But what is there in Mark’s account of the beginning of Jesus’ ministry that may make us say ‘Eureka’, that may suddenly give us a new clarity about life. Mark’s account of Jesus’ first appearance is of course preceded by the appearance of John the Baptizer. In some mysterious way, what Jesus did was rooted in John’s baptism; it was rooted in that call for repentance, a repentance that would clear us of the burden of our sins. Perhaps among many things that Mark is trying to show us is the realisation that while the baptism that flowed from Jesus and his ministry is bound up with repentance and forgiveness of sins, it is something much more than that. As we heard today in the account of Paul’s time in Ephesus from the Acts of the Apostles, when Paul baptised them in the name of the Lord Jesus something else happened, something new came – ‘When Paul had laid his hands on them, the Holy Spirit came upon them, and they spoke in tongues and prophesied.’ This baptism in Jesus’ name was not only about forgiveness, it was about a new life, a new power that Jesus had brought into the world.
At Mattins, we heard the Old Testament lesson appointed for today’s Eucharist. We have probably heard that account of creation numerous times, so it can be easy to miss something odd in it. In the 1st chapter of Genesis, water seems to be spoken about as though it was already part of the formless void. In fact, all we know is that in that void there was water – and the wind, the spirit, of God moving over the face of the waters. It seems at some point the Hebrews regarded water as being such a fundamental part of existence that for them, it was around before God had even created the light to interact with the darkness, and so create night and day. This is perhaps not that surprising when we consider the environment in which the Hebrews lived, or why the symbol of baptism became so associated with repentance and cleansing from sin.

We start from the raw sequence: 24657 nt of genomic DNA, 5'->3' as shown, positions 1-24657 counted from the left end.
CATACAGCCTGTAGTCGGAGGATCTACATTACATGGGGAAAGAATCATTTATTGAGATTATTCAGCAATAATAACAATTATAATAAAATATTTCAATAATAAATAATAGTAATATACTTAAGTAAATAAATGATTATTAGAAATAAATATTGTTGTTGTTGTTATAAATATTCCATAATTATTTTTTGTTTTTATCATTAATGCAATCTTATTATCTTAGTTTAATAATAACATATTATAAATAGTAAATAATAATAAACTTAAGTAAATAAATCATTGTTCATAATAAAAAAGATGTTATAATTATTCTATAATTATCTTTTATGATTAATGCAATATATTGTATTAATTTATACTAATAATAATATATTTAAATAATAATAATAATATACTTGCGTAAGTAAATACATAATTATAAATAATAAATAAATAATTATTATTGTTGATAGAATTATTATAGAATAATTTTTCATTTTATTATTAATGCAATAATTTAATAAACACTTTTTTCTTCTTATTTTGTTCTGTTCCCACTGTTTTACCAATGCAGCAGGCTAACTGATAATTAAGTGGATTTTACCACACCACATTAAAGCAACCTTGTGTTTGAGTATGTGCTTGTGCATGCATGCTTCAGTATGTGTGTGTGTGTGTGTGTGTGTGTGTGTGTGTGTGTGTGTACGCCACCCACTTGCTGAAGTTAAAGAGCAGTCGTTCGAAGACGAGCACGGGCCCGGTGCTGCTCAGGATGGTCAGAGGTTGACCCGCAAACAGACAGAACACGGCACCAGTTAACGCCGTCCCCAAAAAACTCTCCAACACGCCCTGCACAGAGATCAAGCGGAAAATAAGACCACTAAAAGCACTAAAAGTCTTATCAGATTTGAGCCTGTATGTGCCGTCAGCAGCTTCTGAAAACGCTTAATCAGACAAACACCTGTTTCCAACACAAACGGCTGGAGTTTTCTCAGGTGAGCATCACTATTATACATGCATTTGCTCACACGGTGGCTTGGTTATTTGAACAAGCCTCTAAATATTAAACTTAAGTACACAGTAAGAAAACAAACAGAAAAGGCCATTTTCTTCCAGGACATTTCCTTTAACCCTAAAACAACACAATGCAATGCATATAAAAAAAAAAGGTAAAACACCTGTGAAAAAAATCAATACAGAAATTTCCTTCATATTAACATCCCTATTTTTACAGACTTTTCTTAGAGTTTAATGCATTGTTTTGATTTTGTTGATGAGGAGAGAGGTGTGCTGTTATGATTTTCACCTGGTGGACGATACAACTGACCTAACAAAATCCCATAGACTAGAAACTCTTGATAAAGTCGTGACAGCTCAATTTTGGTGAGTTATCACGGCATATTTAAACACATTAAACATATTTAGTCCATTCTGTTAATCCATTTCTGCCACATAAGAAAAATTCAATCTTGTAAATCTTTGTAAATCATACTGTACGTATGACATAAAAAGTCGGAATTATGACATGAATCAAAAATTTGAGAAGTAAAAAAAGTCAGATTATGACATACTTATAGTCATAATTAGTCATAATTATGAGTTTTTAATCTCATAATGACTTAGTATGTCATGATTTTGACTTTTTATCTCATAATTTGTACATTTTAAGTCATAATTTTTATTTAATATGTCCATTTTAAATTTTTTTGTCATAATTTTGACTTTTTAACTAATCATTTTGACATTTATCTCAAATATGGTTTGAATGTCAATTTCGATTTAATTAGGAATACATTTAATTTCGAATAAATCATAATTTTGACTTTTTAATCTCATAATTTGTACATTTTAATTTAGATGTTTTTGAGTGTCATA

But as I said, Paul’s words and actions in the Acts of the Apostles make it clear that the baptism he proclaimed was not just about forgiveness of sins, no matter how important that was and is. The message Paul proclaims about Jesus, and which we are called to proclaim, is something more than that. In Mark’s Gospel, immediately after his baptism, Jesus is driven out into the wilderness by the Spirit, and perhaps that is something we need to ponder and mull over. Perhaps it is calling us to a ‘Eureka’ moment to realise that if Jesus was driven out after his baptism, then so should we be driven out by our baptism into the world to serve it, as he served it. That our baptism means that we need to show that we have the Spirit with us, and that we have a message and a new beginning to proclaim.
If it was the Spirit that could create Light in the formless void, then somehow in some small way, we are also called by our baptism to try to create Light in the darkness that is around us, no matter how impossible it may seem in the world in which we currently find ourselves. Or as today’s collect perhaps less pretentiosly puts it – if at the baptism of Jesus, the Father revealed him to be his Son, and anointed him with the Holy Spirit, then grant to us, who are born again by water and the Spirit, the faithfulness to fulfil our calling as your adopted children, through Jesus Christ your Son our Lord, who is alive and reigns with you, in the unity of the Holy Spirit, one God, now and forever.